One cause is too much of an adrenal secretion - Adrenochrome. The best thing may be no caffeine for the fictional Perry of the film THE FISHER KING. Add Zinc to his diet, as well as Vitamin C and Niacin (B3), and his pesky Red Knight may be gone forever.
What Really Causes Schizophrenia
by Harold D. Foster
Trafford Publishing, Suite 6E, 2333 Government St., Victoria, BC V8T 4P4, Canada; 250-383-6864; www.trafford.com
What Really Causes Schizophrenia, written by Canadian geomorphologist and professor of medical geography Harold D. Foster, explains the adrenochrome hypothesis. This hypothesis was first published by Drs. Abram Hoffer, H. Osmond, and J. Smythies in 1954. It asserts that excess adrenochrome, not excess dopamine, produces the symptoms of schizophrenia. Conventional drug treatments for schizophrenia aim to lower dopamine levels. These drugs reduce symptoms by "15 to 20 percent," according to Dr. Foster; and they also have serious adverse effects over the long term, including parkinsonian involuntary movement. Adrenochrome, a neurotoxic metabolite of the catecholamine adrenaline, apparently disrupts major biochemical systems in people with a genetic predisposition to developing schizophrenia. Anxiety, rapid mood swings, thought disorders, fatigue, and sensory illusions and hallucinations characterize this increasingly common mental disorder.
Unlike the dopamine hypothesis, the adrenochrome hypothesis accounts for many biochemical patterns common among schizophrenic patients. For example, chronic schizophrenics tend to have damaged thyroid glands. Adrenochrome and the hormone triiodothyronine are antagonists. Adrenochrome is known to damage the thyroid. Also, adrenochrome, a highly reactive compound, generates free radicals that need to be neutralized by antioxidants. Cornerstones of the body's antioxidant defenses--glutathione peroxidase, superoxide dismutase, and catalase--are deficient in schizophrenic patients. Doctors have long recognized that diverse factors can trigger schizophrenia in susceptible persons. Each of these factors--which include various kinds of stress, excess sugar consumption, and exposure to allergic reactions--"either stimulates the body's production of adrenaline or promotes its metabolism to adrenochrome and its derivatives."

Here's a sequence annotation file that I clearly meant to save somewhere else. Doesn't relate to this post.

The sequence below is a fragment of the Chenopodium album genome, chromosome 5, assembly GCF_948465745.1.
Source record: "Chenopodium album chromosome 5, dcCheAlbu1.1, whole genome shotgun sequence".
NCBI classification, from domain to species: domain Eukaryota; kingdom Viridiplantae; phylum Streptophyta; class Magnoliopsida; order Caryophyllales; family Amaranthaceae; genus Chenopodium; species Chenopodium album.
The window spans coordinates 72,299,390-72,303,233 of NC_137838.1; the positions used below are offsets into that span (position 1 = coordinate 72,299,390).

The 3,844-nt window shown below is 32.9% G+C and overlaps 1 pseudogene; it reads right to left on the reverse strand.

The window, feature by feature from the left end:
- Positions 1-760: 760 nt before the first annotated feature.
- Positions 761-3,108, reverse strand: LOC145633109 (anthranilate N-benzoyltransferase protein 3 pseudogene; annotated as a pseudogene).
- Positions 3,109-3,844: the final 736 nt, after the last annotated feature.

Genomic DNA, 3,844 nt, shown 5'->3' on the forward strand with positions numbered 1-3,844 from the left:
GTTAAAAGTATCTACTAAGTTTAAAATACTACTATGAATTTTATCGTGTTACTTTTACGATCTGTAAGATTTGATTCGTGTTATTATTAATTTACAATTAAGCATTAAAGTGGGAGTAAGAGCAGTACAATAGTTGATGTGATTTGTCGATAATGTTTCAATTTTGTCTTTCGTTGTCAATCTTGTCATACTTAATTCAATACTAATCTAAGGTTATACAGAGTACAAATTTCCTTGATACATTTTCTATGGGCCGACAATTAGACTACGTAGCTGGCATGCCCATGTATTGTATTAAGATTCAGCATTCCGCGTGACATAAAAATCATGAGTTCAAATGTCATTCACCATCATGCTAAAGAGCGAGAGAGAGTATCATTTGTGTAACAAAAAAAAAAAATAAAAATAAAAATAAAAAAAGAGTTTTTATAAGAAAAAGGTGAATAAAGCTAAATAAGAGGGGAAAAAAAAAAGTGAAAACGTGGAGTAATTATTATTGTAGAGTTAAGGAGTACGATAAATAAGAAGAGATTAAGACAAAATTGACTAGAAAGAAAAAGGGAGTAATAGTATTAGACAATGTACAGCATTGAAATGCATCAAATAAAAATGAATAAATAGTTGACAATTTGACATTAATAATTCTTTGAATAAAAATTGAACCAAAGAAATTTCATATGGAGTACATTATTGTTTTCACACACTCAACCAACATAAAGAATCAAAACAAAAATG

Orthomolecular psychiatrist Abram Hoffer identified adrenochrome as a possible factor in schizophrenia when he developed paranoia after ingesting the substance. He and coworkers hypothesized that giving people with schizophrenia high doses of the methyl acceptor niacin would slow noradrenalin's conversion to adrenaline, thereby producing less adrenochrome. Niacin, a nutrient deficient in people with schizophrenia, competes with the methyl acceptor noradrenalin and has become one of the mainstays of orthomolecular psychiatric treatment. (Orthomolecular medicine employs high doses of supplemental nutrients.)
In addition to examining what is known about the biochemistry of people with schizophrenia, What Really Causes Schizophrenia discusses five unconventional but effective therapies for schizophrenia: controlled fasting, histamine therapy, thyroid hormone therapy, biochemist Dr. Carl C. Pfeiffer's protocols, and Hoffer's protocol. Fasting and restrictive diets (monitored by a doctor) have normalized urine catecholamines, histamine, and serotonin levels in schizophrenic patients. Restrictive diets also help identify food sensitivities that stress the body, causing increased production of adrenaline. Milk and grains are the most common contributors to schizophrenic conditions. Histamine abnormalities, elevated homocysteine, and high levels of kryptopyrrole in the urine are other biochemical patterns commonly found in schizophrenic people. Pfeiffer developed five orthomolecular protocols to address the various subtypes.
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